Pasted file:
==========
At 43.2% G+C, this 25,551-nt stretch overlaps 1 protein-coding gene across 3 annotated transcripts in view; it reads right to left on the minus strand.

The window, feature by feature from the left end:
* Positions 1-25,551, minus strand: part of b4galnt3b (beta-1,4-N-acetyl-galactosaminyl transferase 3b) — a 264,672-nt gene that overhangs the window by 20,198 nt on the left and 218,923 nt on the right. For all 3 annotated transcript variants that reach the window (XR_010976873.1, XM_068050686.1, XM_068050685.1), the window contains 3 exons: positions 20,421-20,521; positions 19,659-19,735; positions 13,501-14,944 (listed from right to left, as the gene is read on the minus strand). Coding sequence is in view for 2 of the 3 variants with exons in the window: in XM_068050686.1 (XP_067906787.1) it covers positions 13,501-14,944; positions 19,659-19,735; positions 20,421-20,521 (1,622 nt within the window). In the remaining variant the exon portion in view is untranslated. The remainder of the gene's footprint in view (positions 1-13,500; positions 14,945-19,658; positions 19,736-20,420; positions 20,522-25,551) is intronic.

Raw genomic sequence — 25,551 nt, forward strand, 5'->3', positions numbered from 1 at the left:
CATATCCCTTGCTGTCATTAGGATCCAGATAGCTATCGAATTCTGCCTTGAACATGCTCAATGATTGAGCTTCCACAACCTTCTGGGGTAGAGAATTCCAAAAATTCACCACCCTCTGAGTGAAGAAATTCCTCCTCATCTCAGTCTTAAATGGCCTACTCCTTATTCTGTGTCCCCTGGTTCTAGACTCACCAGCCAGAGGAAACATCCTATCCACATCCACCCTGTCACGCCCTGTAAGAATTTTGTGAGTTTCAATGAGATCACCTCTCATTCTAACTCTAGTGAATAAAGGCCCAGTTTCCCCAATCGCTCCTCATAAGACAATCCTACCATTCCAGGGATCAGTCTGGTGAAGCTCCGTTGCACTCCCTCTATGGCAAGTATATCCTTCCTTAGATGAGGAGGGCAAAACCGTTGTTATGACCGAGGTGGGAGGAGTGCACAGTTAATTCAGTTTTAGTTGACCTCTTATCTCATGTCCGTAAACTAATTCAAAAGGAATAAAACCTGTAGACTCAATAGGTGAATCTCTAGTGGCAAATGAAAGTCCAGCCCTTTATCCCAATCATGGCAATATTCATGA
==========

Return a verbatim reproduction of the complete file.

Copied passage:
At 43.2% G+C, this 25,551-nt stretch overlaps 1 protein-coding gene across 3 annotated transcripts in view; it reads right to left on the minus strand.

The window, feature by feature from the left end:
* Positions 1-25,551, minus strand: part of b4galnt3b (beta-1,4-N-acetyl-galactosaminyl transferase 3b) — a 264,672-nt gene that overhangs the window by 20,198 nt on the left and 218,923 nt on the right. For all 3 annotated transcript variants that reach the window (XR_010976873.1, XM_068050686.1, XM_068050685.1), the window contains 3 exons: positions 20,421-20,521; positions 19,659-19,735; positions 13,501-14,944 (listed from right to left, as the gene is read on the minus strand). Coding sequence is in view for 2 of the 3 variants with exons in the window: in XM_068050686.1 (XP_067906787.1) it covers positions 13,501-14,944; positions 19,659-19,735; positions 20,421-20,521 (1,622 nt within the window). In the remaining variant the exon portion in view is untranslated. The remainder of the gene's footprint in view (positions 1-13,500; positions 14,945-19,658; positions 19,736-20,420; positions 20,522-25,551) is intronic.

Raw genomic sequence — 25,551 nt, forward strand, 5'->3', positions numbered from 1 at the left:
CATATCCCTTGCTGTCATTAGGATCCAGATAGCTATCGAATTCTGCCTTGAACATGCTCAATGATTGAGCTTCCACAACCTTCTGGGGTAGAGAATTCCAAAAATTCACCACCCTCTGAGTGAAGAAATTCCTCCTCATCTCAGTCTTAAATGGCCTACTCCTTATTCTGTGTCCCCTGGTTCTAGACTCACCAGCCAGAGGAAACATCCTATCCACATCCACCCTGTCACGCCCTGTAAGAATTTTGTGAGTTTCAATGAGATCACCTCTCATTCTAACTCTAGTGAATAAAGGCCCAGTTTCCCCAATCGCTCCTCATAAGACAATCCTACCATTCCAGGGATCAGTCTGGTGAAGCTCCGTTGCACTCCCTCTATGGCAAGTATATCCTTCCTTAGATGAGGAGGGCAAAACCGTTGTTATGACCGAGGTGGGAGGAGTGCACAGTTAATTCAGTTTTAGTTGACCTCTTATCTCATGTCCGTAAACTAATTCAAAAGGAATAAAACCTGTAGACTCAATAGGTGAATCTCTAGTGGCAAATGAAAGTCCAGCCCTTTATCCCAATCATGGCAATATTCATGA